Eggs producers' plea to minister over new EU hen cages
The agriculture minister has promised to protect the local industry from egg imports which fail to comply with new European rules on welfare of hens.
Michelle O'Neill was responding to a UUP motion in the assembly.
It claimed if other member states did not comply with the laying hens directive, it could impact negatively on local producers.
Farmers fear that the extra costs of new housing systems for hens could leave them at a financial disadvantage.
Egg imports from farms not complying with the regulations could be cheaper.
The EU welfare legislation has meant egg producers have had to install new colony cages which offer the birds more space as well as nesting, roosting and scratching areas.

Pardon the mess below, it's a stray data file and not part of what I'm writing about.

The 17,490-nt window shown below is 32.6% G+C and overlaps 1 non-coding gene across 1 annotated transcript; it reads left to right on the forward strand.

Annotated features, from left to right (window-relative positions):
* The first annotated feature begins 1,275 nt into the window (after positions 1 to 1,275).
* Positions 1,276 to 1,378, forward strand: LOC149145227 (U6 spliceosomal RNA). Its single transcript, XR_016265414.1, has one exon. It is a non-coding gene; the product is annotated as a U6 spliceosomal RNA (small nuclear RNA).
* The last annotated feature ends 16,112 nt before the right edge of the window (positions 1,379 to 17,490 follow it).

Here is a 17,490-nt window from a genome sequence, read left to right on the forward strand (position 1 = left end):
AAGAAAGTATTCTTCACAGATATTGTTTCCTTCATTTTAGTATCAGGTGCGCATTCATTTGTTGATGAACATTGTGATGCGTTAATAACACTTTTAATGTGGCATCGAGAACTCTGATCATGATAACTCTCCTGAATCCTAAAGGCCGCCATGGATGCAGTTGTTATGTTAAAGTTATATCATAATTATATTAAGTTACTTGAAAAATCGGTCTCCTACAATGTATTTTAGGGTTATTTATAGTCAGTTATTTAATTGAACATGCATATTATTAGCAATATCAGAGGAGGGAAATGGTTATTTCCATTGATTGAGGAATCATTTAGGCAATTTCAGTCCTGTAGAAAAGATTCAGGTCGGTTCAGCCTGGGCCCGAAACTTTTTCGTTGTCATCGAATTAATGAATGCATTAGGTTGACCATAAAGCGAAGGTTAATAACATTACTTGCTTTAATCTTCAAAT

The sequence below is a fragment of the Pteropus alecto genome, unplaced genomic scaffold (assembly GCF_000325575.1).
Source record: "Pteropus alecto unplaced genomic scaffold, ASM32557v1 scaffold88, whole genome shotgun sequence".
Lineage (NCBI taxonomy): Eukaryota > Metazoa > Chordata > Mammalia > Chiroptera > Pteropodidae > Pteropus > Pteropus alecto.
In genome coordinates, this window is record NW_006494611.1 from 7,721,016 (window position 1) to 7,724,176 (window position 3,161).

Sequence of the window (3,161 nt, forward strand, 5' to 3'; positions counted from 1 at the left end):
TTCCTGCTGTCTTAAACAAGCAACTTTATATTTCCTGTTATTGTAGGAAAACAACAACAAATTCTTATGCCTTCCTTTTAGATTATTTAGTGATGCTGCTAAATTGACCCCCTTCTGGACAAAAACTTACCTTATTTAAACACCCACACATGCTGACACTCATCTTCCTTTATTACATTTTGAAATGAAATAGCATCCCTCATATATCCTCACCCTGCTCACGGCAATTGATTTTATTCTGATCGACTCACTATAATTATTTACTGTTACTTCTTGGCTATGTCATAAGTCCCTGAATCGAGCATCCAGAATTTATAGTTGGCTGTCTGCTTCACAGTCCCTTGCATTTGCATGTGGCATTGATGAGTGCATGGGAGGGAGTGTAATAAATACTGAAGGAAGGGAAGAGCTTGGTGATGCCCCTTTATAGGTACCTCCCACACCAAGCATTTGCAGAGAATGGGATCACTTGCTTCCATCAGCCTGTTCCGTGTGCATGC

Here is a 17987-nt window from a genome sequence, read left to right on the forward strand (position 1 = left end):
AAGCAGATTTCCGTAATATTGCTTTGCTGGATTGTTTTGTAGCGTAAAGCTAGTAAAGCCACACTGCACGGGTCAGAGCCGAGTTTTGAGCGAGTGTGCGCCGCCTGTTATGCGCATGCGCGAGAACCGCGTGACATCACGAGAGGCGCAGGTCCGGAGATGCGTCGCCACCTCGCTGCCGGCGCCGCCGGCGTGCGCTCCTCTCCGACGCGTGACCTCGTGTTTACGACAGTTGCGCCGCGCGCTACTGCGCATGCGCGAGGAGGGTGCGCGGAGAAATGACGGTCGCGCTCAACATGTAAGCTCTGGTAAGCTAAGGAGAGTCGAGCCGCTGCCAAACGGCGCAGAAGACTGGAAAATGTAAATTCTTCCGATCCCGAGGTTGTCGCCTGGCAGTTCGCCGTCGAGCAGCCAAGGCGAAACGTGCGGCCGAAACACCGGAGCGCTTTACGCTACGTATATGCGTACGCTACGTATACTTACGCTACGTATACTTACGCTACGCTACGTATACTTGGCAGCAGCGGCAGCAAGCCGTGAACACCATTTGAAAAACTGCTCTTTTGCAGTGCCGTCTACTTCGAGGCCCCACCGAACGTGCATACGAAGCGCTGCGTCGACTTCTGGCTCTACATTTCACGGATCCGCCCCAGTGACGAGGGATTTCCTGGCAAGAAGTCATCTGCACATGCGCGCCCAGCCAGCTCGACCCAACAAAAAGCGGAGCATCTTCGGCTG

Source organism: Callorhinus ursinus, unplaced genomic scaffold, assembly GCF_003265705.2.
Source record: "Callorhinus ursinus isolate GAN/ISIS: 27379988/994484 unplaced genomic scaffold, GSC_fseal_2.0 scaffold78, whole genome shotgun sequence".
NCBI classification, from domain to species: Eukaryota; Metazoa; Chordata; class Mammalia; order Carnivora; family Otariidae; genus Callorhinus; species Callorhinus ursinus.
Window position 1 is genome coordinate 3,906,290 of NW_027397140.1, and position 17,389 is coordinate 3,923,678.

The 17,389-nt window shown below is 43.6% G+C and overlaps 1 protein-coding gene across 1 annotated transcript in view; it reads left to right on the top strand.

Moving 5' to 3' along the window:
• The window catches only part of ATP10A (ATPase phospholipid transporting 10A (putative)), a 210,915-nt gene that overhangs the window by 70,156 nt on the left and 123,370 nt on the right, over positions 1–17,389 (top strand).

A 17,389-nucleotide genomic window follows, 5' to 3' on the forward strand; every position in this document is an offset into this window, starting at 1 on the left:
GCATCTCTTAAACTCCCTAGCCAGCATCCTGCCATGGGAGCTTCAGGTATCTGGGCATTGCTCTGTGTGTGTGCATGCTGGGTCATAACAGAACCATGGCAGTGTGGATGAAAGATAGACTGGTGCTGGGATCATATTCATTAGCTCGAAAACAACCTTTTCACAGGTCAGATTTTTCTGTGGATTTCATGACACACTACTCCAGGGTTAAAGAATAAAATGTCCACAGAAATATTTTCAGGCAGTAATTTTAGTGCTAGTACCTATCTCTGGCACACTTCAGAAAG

While United Kingdom egg producers have invested £400m installing new colony systems to replace battery cages, as many as 13 EU countries will fail to meet the 1 January deadline to scrap the older cages.
One Northern Ireland egg producer who has spent £7m installing the new welfare-friendly accommodation for his hens reckons the EU directive will add about 5% to the cost of eggs in the shops.
The British Egg Industry Council claims that more than a third of EU cage egg production will break the new rules, with 84m hens still kept in illegal battery cage conditions next year.
Mrs O'Neill said she had assured the British Egg Industry Council that she would do whatever was legally possible to protect the industry in Northern Ireland.
She promised robust and effective enforcement strategy to help prevent non-compliant eggs arriving.